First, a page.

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Old January 29th, 2005, 05:06 PM   #1
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How big (or how many) of a chromakey screen will I need?

How big (or how many) of a chromakey screen will I need to film in an outside location of about fourty people marching with the camera far enough away that on the computer I can edit them and make them an army of 800? Will I need chromakey screens covering the entire background or just where the actors are?
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Old January 29th, 2005, 05:08 PM   #2
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What are you shooting with, what are you keying with.
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Old January 29th, 2005, 05:30 PM   #3
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depends the scene.
usually , you can imagine that if you only get 2 or 3 rows of people, you just need the shoulders and head of the last row having blue/green behind them ,you can glue it on their back :-)
When you get 3 rows of legs, usually you will not see trough and no keying is necessary at this level. The more compact your crowd is and the easier it will be.
usually it is more efficient and easier to add virtual people behind the first row than joining little group side by side. (but sometime you need to).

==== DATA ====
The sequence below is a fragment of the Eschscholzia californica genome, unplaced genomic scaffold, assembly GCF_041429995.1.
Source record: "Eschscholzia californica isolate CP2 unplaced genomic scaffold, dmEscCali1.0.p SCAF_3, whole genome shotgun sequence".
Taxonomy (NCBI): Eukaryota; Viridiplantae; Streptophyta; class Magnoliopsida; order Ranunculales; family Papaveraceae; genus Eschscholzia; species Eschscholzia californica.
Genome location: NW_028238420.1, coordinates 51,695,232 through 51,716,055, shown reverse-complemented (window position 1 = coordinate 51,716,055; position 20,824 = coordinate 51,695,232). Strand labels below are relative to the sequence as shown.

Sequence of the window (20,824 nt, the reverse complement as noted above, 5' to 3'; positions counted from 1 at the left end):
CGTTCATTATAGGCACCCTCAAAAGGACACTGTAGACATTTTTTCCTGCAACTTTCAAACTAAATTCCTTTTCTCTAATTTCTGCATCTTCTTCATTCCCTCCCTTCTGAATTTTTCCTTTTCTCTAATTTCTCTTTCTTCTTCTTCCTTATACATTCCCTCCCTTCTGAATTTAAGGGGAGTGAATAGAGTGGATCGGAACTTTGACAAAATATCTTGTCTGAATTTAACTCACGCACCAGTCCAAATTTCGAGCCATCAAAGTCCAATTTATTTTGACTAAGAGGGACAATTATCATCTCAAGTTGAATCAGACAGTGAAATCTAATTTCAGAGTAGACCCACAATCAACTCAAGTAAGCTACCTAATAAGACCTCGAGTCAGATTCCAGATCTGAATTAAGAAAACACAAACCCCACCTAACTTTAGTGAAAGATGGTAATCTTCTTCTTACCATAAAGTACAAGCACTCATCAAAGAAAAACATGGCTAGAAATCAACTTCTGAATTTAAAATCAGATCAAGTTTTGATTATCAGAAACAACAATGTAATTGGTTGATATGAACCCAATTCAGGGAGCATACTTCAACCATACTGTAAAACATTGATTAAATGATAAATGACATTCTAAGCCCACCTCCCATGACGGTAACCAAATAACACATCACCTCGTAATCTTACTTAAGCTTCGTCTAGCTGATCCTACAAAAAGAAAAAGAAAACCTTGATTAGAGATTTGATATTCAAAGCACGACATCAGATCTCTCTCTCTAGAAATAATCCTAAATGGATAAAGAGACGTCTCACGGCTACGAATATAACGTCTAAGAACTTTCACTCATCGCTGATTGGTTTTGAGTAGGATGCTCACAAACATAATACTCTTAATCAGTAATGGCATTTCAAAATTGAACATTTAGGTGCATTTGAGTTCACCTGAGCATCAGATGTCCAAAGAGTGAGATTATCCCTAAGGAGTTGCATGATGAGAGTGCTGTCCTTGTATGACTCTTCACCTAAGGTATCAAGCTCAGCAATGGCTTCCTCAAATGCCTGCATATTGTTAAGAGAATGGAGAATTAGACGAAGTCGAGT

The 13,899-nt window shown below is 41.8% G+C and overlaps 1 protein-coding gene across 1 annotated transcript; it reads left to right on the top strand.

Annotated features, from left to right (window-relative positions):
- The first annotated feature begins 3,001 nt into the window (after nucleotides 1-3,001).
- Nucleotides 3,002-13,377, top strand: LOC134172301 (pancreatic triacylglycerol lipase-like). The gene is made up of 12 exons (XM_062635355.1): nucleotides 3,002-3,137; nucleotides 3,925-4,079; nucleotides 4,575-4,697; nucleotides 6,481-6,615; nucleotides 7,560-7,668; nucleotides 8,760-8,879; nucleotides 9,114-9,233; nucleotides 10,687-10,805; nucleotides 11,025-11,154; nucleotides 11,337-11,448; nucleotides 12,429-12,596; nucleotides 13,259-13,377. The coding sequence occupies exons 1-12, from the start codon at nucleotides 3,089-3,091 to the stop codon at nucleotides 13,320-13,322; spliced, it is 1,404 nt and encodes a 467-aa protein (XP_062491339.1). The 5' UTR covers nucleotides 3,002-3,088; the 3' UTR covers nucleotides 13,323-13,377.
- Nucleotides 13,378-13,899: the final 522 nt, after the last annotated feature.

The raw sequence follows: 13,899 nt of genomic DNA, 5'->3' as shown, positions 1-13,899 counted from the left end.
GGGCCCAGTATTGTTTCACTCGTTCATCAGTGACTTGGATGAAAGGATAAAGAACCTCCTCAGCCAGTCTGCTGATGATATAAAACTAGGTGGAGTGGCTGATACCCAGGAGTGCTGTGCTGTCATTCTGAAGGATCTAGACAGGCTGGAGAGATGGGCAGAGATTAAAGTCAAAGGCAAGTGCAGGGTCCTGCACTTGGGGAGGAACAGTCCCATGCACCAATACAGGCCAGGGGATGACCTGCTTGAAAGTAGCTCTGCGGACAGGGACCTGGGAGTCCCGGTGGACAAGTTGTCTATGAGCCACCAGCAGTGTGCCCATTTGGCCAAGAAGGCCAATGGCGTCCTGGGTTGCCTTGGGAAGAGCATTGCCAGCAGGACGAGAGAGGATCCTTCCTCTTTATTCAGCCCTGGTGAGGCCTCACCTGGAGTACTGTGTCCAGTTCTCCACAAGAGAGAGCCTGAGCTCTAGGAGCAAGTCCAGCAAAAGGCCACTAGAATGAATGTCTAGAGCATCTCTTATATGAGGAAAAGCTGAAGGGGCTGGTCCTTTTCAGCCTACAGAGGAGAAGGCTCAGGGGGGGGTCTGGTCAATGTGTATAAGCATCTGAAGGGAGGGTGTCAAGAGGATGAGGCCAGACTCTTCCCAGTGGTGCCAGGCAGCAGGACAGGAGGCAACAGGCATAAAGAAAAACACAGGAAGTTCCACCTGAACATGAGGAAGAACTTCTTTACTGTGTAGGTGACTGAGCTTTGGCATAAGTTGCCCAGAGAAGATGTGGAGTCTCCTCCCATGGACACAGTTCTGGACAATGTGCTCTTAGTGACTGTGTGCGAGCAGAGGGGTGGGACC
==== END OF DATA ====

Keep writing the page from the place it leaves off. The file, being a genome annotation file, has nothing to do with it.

make a drawing of the final screen (you work directly on printed copy of shoot taken on location).
You can just outline the the limits of the zone that will be filled with real people and get an idea of where blue/green screen will be. do not hesitate to draw lines on the floor to help the people remember the limits.
another way is to cheat with spacing, so you do not need any blue screen. If you got an army of people going down the hill, you just need to shoot one row. then you can superimpose the same row , just leaving enough delay to make sure they do not overlap.
This works for a line of horses or cars going all at same speed.
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Old January 29th, 2005, 06:38 PM   #4
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<<<-- Originally posted by Richard Alvarez : What are you shooting with, what are you keying with. -->>>

Not quite sure what camcorder I'll be using, probably the Panasonic GS120, and I'll be editing with the Adobe Video Collection software (Is that what I use to key, I don't know anything about this)
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Old January 29th, 2005, 11:18 PM   #5
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After Effects Pro has a decent keyer that comes on the CD and must be installed as an extra program. Keylight does a very nice job.

Keying in Premiere Pro isn't that great without third party plugins.
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